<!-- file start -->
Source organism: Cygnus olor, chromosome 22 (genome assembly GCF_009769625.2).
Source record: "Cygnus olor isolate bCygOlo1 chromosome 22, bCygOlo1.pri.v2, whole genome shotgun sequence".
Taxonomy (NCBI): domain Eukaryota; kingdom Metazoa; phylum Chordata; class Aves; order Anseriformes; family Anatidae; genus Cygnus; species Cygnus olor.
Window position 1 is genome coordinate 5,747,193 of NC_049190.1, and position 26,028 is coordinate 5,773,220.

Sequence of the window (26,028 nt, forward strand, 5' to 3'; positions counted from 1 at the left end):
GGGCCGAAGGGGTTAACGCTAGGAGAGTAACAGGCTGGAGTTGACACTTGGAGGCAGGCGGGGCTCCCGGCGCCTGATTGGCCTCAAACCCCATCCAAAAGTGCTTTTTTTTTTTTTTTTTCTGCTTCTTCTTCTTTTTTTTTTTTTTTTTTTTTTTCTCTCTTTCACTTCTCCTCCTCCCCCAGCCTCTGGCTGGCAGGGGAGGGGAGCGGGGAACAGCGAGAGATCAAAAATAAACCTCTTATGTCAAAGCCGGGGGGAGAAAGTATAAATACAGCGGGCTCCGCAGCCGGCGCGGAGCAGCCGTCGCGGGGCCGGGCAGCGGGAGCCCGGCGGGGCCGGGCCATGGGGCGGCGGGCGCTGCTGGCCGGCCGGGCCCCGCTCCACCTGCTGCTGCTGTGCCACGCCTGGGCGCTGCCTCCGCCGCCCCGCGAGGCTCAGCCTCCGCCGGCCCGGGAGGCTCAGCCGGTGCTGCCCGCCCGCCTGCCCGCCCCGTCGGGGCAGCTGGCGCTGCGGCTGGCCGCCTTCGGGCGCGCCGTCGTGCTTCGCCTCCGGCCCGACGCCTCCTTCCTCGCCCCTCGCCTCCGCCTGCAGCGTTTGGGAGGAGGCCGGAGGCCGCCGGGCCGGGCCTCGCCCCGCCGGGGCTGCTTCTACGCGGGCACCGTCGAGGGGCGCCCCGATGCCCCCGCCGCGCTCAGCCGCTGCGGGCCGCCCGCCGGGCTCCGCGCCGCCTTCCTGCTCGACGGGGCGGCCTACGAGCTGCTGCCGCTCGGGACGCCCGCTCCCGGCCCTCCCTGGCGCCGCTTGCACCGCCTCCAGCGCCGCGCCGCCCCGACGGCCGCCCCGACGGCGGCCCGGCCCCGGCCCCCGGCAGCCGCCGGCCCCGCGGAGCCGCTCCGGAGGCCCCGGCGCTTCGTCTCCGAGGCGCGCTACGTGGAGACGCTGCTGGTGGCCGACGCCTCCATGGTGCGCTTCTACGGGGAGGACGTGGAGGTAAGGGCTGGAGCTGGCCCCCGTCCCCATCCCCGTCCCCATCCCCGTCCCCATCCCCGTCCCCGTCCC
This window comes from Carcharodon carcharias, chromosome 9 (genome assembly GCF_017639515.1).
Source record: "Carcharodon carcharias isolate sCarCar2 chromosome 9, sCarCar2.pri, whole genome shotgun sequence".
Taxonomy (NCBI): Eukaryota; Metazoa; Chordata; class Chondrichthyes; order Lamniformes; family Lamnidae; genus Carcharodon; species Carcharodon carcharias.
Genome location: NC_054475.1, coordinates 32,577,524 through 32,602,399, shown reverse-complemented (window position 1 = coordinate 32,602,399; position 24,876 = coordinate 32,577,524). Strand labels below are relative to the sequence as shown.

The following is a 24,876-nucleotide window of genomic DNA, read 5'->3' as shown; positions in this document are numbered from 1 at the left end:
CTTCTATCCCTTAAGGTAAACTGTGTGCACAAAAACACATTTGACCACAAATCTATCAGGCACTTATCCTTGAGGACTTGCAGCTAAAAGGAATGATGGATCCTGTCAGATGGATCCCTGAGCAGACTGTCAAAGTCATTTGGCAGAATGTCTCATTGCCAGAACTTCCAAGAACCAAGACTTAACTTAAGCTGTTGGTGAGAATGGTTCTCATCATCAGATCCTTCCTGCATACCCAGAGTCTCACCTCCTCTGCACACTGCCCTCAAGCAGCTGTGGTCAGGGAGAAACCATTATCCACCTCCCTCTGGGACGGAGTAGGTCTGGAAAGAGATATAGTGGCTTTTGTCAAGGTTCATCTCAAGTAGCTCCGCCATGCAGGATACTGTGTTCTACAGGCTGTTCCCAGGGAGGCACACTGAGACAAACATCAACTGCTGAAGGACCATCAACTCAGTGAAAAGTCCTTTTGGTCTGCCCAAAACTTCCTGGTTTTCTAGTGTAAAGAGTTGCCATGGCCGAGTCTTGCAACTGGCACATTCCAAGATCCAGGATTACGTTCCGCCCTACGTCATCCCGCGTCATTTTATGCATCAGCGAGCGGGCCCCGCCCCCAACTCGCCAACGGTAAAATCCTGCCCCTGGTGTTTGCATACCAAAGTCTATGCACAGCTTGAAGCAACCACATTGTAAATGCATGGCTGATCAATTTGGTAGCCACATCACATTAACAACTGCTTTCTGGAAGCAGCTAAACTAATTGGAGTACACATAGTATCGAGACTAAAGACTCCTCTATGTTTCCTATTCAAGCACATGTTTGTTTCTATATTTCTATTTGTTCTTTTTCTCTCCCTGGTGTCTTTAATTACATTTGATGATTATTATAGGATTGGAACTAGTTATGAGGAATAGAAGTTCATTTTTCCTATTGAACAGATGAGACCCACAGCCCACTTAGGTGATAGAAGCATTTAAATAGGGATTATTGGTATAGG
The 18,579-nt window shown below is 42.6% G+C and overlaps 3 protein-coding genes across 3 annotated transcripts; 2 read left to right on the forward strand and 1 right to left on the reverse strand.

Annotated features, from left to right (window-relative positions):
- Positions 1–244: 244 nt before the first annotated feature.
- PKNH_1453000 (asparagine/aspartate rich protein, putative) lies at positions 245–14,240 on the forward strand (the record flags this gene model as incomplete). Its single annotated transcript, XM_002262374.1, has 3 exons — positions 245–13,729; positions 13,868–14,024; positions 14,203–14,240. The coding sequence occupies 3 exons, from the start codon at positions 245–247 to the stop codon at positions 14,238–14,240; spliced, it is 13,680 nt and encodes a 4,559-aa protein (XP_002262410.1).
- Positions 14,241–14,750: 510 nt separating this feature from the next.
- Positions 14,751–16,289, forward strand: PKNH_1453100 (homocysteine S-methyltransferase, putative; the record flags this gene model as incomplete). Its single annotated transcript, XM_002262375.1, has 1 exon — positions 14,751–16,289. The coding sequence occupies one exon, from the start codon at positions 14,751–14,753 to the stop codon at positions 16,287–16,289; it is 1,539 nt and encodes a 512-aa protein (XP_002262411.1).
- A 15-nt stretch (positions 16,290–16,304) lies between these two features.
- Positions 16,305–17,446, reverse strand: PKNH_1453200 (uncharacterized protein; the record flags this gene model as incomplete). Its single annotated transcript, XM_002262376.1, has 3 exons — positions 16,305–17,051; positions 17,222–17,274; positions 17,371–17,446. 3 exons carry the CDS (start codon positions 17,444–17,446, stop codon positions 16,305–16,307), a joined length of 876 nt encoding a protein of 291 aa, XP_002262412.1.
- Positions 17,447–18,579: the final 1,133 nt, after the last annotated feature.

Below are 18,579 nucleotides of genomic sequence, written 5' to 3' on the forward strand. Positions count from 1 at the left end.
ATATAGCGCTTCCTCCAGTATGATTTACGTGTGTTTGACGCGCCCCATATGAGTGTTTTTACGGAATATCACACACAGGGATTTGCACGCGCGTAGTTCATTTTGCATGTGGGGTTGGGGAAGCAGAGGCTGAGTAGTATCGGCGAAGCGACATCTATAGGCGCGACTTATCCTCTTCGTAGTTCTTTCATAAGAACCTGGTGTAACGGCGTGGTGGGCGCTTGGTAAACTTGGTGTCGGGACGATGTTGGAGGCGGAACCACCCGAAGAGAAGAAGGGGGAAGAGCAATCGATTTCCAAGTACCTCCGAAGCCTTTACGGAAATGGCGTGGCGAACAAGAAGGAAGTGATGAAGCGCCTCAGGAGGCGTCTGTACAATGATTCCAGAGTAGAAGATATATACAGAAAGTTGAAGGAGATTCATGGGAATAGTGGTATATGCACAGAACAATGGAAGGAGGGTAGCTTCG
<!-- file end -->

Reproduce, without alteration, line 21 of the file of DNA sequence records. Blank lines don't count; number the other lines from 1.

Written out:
- Positions 17,447–18,579: the final 1,133 nt, after the last annotated feature.